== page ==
As a good friend of Claude Giroux, Akeson has spent time in the off-seasons training with his teammate, who is from the same area of Ontario. Giroux also happens to be an NHL star and could only help the younger, shifty forward develop the kind of game that Giroux himself plays. Akeson was rewarded for his hard work and commitment to playing despite his demotion with an NHL game on Giroux's wing. In that game, Akeson netted a slick top shelf snipe against Ottawa Senator goaltender Craig Anderson to open scoring with the assist coming from Giroux.
Whether or not Akeson can make the NHL squad next season remains to be seen, but he will certainly get a long look at offseason camps. He has all the skill to add depth on the wing to the Flyers' roster which could always use additional scoring.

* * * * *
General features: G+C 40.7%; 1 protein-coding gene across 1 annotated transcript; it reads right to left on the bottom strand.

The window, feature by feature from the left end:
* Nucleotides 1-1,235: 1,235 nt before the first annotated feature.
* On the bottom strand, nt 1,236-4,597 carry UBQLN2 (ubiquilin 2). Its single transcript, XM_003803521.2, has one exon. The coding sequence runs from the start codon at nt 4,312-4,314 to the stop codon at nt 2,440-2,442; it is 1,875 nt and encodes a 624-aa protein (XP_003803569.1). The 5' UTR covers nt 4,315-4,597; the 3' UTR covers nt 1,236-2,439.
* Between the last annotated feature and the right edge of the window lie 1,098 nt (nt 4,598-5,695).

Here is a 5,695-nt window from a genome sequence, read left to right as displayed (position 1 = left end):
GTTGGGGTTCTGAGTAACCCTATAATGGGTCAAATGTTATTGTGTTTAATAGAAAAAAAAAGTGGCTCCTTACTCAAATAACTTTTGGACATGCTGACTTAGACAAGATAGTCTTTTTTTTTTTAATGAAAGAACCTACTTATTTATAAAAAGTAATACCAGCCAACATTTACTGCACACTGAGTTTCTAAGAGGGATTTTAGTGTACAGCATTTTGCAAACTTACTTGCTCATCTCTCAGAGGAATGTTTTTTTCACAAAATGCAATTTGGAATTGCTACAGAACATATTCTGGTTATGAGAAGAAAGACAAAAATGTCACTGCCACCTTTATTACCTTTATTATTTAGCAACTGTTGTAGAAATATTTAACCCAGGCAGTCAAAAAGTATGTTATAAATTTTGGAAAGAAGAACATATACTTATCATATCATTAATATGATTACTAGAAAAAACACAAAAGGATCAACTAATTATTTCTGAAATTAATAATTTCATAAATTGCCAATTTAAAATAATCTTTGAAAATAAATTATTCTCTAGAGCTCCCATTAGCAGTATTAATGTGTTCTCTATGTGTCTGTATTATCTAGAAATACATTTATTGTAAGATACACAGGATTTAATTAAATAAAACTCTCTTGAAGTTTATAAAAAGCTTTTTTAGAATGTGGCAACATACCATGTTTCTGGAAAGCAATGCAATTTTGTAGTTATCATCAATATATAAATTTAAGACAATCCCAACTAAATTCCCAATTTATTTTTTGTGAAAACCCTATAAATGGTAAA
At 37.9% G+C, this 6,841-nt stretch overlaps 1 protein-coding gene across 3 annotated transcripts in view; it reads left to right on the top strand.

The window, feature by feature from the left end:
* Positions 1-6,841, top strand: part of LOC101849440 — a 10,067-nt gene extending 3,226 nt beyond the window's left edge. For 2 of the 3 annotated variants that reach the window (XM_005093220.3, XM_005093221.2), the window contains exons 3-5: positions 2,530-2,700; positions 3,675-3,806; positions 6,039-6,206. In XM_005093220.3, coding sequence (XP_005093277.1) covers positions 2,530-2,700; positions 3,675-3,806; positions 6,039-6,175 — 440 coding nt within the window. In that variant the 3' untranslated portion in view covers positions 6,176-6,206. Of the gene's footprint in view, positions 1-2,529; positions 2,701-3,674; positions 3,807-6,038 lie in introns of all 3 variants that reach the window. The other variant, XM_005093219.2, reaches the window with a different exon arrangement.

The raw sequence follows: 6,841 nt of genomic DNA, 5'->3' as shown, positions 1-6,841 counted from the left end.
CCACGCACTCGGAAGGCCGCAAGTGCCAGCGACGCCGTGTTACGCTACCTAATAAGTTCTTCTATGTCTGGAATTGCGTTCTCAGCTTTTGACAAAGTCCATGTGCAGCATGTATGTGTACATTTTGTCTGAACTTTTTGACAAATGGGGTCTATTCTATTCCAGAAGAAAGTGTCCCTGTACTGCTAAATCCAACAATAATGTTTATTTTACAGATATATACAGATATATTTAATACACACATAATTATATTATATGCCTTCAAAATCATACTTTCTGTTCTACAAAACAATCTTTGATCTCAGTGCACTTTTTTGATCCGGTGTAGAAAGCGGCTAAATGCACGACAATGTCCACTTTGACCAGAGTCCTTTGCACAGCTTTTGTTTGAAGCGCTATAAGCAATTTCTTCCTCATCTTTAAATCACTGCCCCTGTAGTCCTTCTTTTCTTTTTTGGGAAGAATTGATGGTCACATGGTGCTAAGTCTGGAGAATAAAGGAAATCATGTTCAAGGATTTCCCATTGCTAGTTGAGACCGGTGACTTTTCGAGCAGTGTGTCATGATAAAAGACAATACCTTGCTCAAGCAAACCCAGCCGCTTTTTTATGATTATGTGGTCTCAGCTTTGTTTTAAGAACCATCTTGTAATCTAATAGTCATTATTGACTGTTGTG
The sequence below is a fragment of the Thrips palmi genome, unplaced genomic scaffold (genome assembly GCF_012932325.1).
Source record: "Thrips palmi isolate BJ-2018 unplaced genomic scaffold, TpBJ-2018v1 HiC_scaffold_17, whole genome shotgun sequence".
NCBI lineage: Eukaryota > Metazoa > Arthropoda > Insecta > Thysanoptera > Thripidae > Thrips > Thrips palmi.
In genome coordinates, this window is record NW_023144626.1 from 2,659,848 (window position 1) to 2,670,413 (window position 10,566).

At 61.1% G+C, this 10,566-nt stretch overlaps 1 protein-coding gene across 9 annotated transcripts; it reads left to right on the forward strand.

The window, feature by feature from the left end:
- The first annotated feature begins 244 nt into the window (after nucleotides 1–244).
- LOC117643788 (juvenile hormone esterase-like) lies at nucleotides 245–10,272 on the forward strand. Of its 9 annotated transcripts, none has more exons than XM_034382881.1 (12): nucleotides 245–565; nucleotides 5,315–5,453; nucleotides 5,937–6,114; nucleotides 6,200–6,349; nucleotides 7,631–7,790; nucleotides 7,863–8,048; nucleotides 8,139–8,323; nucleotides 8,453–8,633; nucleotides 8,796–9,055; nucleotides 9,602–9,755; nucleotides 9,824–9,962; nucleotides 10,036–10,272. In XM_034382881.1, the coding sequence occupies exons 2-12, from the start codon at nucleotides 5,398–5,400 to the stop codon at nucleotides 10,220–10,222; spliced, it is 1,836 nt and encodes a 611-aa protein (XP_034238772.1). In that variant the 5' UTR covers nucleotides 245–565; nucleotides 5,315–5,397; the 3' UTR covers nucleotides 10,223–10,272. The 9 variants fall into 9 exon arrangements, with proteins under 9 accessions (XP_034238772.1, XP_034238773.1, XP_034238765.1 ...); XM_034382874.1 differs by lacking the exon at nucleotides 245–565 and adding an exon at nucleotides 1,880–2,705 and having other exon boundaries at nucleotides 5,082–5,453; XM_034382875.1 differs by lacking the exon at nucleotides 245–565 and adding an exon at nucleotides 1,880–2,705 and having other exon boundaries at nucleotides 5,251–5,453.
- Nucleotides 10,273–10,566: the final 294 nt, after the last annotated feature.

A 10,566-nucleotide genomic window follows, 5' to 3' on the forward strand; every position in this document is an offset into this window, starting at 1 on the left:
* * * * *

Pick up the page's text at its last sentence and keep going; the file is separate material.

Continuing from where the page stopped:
Breakout Player for the 2012-13 Season: Erik Gustafsson, D, Adirondack Phantoms (AHL)
It is hard to imagine a Flyers' defense next season that does not include Gustafsson. He is exactly the guy they need right now. In his first real consistent opportunity, he has shown that he can not only handle strong minutes from the blue line, but also remain a calm force moving the puck through the neutral zone. With Timonen being the only defenseman on the Flyers to perform well on the scorecard this season, the Flyers need someone who can help navigate the ice to produce some even strength offense. Whether or not they add more depth during the offseason in that regard, Gustafsson can be that guy.